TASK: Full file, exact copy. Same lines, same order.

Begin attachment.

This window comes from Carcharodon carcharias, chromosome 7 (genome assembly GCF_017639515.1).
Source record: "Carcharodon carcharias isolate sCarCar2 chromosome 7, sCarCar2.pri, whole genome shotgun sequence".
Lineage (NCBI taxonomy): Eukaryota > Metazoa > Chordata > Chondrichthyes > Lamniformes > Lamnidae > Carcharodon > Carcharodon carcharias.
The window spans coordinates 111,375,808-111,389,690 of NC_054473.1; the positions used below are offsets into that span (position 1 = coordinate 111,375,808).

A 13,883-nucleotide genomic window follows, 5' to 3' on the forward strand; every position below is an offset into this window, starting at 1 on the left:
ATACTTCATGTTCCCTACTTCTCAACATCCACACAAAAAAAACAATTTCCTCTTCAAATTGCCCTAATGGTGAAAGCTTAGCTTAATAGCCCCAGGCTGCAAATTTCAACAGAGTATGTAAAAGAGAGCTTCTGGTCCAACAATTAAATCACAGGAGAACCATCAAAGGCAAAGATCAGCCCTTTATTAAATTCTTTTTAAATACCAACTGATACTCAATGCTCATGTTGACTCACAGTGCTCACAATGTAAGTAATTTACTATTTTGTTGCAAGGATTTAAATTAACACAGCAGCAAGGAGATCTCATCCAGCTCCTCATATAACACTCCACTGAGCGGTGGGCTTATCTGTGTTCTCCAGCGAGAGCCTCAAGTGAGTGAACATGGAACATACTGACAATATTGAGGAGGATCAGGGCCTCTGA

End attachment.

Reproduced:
This window comes from Carcharodon carcharias, chromosome 7 (genome assembly GCF_017639515.1).
Source record: "Carcharodon carcharias isolate sCarCar2 chromosome 7, sCarCar2.pri, whole genome shotgun sequence".
Lineage (NCBI taxonomy): Eukaryota > Metazoa > Chordata > Chondrichthyes > Lamniformes > Lamnidae > Carcharodon > Carcharodon carcharias.
The window spans coordinates 111,375,808-111,389,690 of NC_054473.1; the positions used below are offsets into that span (position 1 = coordinate 111,375,808).

A 13,883-nucleotide genomic window follows, 5' to 3' on the forward strand; every position below is an offset into this window, starting at 1 on the left:
ATACTTCATGTTCCCTACTTCTCAACATCCACACAAAAAAAACAATTTCCTCTTCAAATTGCCCTAATGGTGAAAGCTTAGCTTAATAGCCCCAGGCTGCAAATTTCAACAGAGTATGTAAAAGAGAGCTTCTGGTCCAACAATTAAATCACAGGAGAACCATCAAAGGCAAAGATCAGCCCTTTATTAAATTCTTTTTAAATACCAACTGATACTCAATGCTCATGTTGACTCACAGTGCTCACAATGTAAGTAATTTACTATTTTGTTGCAAGGATTTAAATTAACACAGCAGCAAGGAGATCTCATCCAGCTCCTCATATAACACTCCACTGAGCGGTGGGCTTATCTGTGTTCTCCAGCGAGAGCCTCAAGTGAGTGAACATGGAACATACTGACAATATTGAGGAGGATCAGGGCCTCTGA